A daughter of a former business partner of the real Wolf of Wall Street has penned an open letter to L.A. Weekly to alert movie-goers of the part of Jordan Belfort‘s story Martin Scorsese chose not to include in his film: the effect his crimes had on the families of the investors involved.
The girl’s name is Christina McDowell, and she was just a freshman in college when she attended the trial of her father, Tom Prousalis.
Jordan Belfort, played by Leonardo DiCaprio, is described as the government’s “star witness” to testify against Prousalis. Belfort had just pleaded guilty to money-laundering and securities fraud, and would go on to avoid years of jail time by ratting on a whole slew of criminals similar to himself.
As McDowell writes, Prousalis and Belfort “were in cahoots together with a list of ‘seemingly innocuous, legitimate companies’ that did not actually exist yet were all taken public to con unsuspecting investors and make the pair along with many others at Stratton Oakmont Inc. millions of dollars richer.”
The letter then takes an ugly turn as McDowell describes the day her father went to prison.
She recalls her mother locking herself in the bathroom and throwing up, not only because her husband was going under but because he had taken the family down with him.
Prousalis laundered money in his daughter’s name and hid what was left of the family’s assets in a Wells Fargo account.
McDowell, just 18, was receiving multiple phone calls from creditors and investors threatening to sue her. Her father had also left her her nearly $100,000 worth of debt.
The family was left almost penniless after the entire Wells Fargo account was liquidated. Her younger sister ran away at 17, and McDowell lived on other people’s couches and out of her car for roughly two years.
Starving and ashamed, McDowell barely survived on tips from her restaurant job. She even had to change her name because her father technically stole her identity by setting up the aforementioned account.
“It’s a pretty confusing experience to go from flying private with Dad to an evening where he’s begging you for a piece of your paycheck so he can buy food for dinner,” she writes.
The worst part, McDowell says, is that she still believed her father was innocent and that the government and Belfort were the bad guys.
“I believed that by taking out all those credit cards in my name, my father was attempting to save me. I believed him when he got out, and when he told me everything would be OK. I believed him until he tried to do the same thing all over again — until I was at risk of being arrested myself (and I’m saving that story for the memoir).”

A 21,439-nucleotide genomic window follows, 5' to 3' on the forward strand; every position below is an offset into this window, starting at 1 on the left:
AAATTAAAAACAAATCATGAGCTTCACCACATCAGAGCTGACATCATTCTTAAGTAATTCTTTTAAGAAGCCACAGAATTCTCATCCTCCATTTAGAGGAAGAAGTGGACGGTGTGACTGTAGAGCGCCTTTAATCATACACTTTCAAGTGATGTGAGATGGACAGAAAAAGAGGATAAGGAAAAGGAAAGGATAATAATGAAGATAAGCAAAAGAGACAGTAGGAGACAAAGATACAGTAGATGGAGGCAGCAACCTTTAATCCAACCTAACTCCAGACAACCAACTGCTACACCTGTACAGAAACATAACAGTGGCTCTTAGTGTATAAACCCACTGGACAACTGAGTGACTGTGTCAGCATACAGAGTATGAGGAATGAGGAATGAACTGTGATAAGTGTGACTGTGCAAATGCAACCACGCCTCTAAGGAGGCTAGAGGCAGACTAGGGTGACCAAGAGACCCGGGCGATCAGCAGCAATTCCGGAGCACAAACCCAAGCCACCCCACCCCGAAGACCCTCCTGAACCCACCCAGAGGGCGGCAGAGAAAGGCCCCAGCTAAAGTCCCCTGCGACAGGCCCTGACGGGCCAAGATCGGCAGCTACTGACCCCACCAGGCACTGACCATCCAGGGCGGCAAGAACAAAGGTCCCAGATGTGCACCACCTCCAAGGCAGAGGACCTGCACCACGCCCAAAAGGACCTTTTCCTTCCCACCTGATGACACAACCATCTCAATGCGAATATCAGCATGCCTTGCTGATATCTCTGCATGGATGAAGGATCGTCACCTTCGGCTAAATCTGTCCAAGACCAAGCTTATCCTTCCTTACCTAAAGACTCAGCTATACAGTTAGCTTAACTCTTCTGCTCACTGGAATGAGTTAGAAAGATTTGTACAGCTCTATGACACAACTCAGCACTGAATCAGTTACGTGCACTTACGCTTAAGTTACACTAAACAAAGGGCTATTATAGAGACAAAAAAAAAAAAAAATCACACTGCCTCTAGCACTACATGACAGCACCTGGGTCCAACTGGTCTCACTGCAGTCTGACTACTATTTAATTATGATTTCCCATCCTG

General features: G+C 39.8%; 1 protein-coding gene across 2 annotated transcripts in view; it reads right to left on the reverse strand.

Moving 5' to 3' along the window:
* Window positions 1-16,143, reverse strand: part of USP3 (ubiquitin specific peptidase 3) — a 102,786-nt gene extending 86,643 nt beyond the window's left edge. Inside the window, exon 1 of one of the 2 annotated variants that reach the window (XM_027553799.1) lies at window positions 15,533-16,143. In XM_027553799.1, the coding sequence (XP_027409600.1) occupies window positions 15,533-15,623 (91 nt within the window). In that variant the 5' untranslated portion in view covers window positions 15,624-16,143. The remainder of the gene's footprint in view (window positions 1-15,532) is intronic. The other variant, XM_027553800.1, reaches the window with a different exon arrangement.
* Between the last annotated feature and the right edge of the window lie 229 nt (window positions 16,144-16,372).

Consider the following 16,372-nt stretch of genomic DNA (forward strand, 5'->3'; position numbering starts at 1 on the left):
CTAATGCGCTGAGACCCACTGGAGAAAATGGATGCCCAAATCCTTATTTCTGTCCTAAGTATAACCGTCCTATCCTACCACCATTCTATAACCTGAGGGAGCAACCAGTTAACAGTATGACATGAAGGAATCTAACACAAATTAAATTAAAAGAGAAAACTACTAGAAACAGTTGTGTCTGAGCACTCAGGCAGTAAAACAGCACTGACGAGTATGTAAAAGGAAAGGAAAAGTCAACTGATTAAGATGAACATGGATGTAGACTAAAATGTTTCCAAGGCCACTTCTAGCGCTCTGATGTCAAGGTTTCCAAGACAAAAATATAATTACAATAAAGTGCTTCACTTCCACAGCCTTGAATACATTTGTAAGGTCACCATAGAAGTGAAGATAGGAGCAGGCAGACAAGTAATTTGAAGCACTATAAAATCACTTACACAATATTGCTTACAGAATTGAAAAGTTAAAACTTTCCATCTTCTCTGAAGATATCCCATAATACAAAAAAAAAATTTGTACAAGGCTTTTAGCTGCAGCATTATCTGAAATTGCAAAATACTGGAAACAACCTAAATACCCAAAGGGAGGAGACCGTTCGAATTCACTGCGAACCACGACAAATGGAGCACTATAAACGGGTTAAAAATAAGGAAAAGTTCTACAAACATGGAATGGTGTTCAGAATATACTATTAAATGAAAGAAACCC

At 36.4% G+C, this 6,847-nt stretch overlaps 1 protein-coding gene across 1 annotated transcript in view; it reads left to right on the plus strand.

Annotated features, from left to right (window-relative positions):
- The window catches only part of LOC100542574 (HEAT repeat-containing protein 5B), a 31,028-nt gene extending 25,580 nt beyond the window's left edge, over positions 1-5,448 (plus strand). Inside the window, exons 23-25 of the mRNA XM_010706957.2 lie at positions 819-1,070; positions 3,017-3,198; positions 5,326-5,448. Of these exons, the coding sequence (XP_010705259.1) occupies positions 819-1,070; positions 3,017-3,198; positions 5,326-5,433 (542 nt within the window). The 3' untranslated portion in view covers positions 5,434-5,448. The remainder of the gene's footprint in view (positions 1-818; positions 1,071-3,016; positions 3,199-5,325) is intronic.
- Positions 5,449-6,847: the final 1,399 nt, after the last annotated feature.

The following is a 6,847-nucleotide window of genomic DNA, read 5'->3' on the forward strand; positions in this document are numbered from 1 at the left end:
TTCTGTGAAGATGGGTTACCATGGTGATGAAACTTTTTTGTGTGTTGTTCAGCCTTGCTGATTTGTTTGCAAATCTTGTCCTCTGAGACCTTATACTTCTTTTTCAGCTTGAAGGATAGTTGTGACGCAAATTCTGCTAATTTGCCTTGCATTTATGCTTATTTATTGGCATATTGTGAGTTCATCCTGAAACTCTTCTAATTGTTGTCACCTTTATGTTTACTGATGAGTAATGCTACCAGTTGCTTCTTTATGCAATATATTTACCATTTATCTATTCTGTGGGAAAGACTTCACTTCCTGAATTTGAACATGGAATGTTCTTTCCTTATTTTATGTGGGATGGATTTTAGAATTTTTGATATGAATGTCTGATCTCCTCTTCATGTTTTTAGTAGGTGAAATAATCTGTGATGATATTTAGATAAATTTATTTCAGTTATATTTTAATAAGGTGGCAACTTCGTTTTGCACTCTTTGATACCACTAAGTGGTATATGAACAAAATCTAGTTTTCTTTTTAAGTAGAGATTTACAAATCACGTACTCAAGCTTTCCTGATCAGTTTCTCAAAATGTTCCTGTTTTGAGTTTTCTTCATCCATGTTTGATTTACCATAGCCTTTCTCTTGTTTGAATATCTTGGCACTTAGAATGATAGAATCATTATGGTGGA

McDowell then lays into the director and actors of “The Wolf of Wall Street” for painting such a positive picture of Stratton Oakmont and leaving out what these people and their co-conspirators did to their families and clients.
She calls Martin Scorsese “dangerous” for making movie-goers believe that Jordan Belfort was not an evil human being, and that his schemes are entertaining rather than the real-life tragedies.
“Come on, we know the truth,” she says. “This kind of behavior brought America to its knees.”
McDowell labels lead actor Leonardo DiCaprio a disgusting hypocrite for claiming to be a model humanitarian who then glorifies Belfort’s crimes as well as the film’s frequent misogyny.
“Did you think about the cultural message you’d be sending when you decided to make this film?” she asks.
“You have successfully aligned yourself with an accomplished criminal, a guy who still hasn’t made full restitution to his victims, exacerbating our national obsession with wealth and status and glorifying greed and psychopathic behavior.”
McDowell sees Belfort’s true face because she was exposed to the same luxuries and privileges he was. She drove a Range Rover in high school, “snorted half of Colombia,” and got every guy she wanted because her father would regularly take them for rides in his private planes.
But then she discovered who her father really was: a cruel, soulless money addict obsessed with wealth and fame. Scorsese’s film makes Belfort look like a good person underneath, but McDowell is positive that like her father, he’s less of a man than the homeless guy they pass on the street every day.
Some of McDowell’s father’s victims lost everything. They cannot afford to send their kids to college, pay their medical bills, and will struggle to pay off their debts until they are dead.
“Let me ask you guys something,” McDowell writes as her letter comes to a close.
“What makes you think this man deserves to be the protagonist in this story? Do you think his victims are going to want to watch it? Did we forget about the damage that accompanied all those rollicking good times? Or are we sweeping it under the carpet for the sale of a movie ticket? And not just on any day, but on Christmas morning?”
McDowell ends by urging us not to support “The Wolf of Wall Street” because it only provokes people like Belfort to go even farther with their crimes. The film lacks the reality of their wrongdoings, she says, and every time we celebrate Scorsese’s film, the more wolves we help create.